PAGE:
- Brannon Braga was one of the story's opponents. "When the story was purchased, I was not attracted to the campy, swashbuckling elements and was afraid it would just look very corny. I don't think we do campiness very well – especially in the way we tried to do it with 'Gambit.' It came off like Buck Rogers: The Series and why do that? Is that good? We try many different mediums. I was curious as to why we were involving ourselves in a medium that is not usually a respected one." (Captains' Logs: The Unauthorized Complete Trek Voyages)
- The bridge of Arctus Baran's ship is a massive redress of the USS Enterprise-D's battle bridge, with the most notable elements remaining from the original set being the viewscreen and the ceiling. Also, the chairs on the command center were taken from the bridge of the USS Enterprise-A from Star Trek V: The Final Frontier and Star Trek VI: The Undiscovered Country.
- This episode contains the longest phaser fight shown on screen, with over seventy shots. According to the Star Trek: The Next Generation Companion, all explosions were done in post-production due to a fire season ban on live explosives on location at Griffith Park's Cedar Grove. Likewise, all damage stains on rocks were done digitally.
- The large "vest" worn by the alien bartender on Dessica II was later reused as Maquis fatigues worn by Ayala in the Star Trek: Voyager episodes "Caretaker" and "Repression".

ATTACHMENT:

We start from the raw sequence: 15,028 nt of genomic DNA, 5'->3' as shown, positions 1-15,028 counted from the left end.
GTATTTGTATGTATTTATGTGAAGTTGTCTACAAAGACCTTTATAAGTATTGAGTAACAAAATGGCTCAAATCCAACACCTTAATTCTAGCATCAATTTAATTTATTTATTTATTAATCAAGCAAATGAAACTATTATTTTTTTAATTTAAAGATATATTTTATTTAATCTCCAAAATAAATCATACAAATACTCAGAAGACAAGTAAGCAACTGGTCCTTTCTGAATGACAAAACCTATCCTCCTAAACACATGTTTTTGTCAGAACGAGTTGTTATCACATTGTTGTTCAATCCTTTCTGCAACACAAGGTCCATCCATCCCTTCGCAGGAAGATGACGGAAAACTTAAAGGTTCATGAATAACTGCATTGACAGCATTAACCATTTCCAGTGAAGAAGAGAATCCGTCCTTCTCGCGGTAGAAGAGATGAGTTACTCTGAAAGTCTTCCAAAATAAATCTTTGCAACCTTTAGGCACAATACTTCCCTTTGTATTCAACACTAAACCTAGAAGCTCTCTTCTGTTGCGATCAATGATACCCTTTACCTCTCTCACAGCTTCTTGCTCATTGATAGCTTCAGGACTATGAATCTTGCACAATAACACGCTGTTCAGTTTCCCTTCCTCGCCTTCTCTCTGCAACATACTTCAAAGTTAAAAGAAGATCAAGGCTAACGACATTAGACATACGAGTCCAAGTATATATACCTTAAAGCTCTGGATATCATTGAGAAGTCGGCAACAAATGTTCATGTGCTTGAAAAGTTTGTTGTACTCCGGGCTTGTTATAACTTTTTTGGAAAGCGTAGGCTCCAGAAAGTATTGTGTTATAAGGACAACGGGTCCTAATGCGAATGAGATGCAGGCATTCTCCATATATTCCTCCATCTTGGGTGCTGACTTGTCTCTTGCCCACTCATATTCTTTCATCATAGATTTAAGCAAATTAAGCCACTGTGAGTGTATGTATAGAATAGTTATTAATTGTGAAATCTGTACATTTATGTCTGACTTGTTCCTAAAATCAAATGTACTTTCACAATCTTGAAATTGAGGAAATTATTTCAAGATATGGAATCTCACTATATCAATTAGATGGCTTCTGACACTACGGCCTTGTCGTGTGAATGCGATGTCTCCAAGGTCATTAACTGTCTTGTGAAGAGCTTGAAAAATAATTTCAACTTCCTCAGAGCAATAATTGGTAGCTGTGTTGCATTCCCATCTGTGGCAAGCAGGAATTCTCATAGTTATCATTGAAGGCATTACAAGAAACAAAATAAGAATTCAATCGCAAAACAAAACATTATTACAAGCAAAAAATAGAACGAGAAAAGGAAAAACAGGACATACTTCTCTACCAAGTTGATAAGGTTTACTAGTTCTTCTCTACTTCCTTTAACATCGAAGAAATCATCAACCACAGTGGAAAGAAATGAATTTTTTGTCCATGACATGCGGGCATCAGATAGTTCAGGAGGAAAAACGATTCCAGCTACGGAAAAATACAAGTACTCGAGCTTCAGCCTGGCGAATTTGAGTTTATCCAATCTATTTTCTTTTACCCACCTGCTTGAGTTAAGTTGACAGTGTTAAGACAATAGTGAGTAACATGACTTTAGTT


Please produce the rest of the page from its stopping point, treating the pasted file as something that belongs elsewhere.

- First UK airdate: 31 January 1996
- On casting Richard Lynch as Arctus Baran, Jeri Taylor commented, "Richard was simply the best person who read for the part. Peter Lauritson who directed the first episode, knew his work, liked him, and really wanted him. It's always a problem to find worthy adversaries for Picard. You need an actor who has the power, stature, and presence to go toe to toe with him and if you don't have that, you don't have an episode. Richard brought all of this and for his campiness and the sort of stereotypical things he has done, he has that undeniable power and I thought it was a good trade." (Captains' Logs: The Unauthorized Complete Trek Voyages)
- Robin Curtis (Tallera) previously played Lieutenant Saavik in Star Trek III: The Search for Spock and Star Trek IV: The Voyage Home.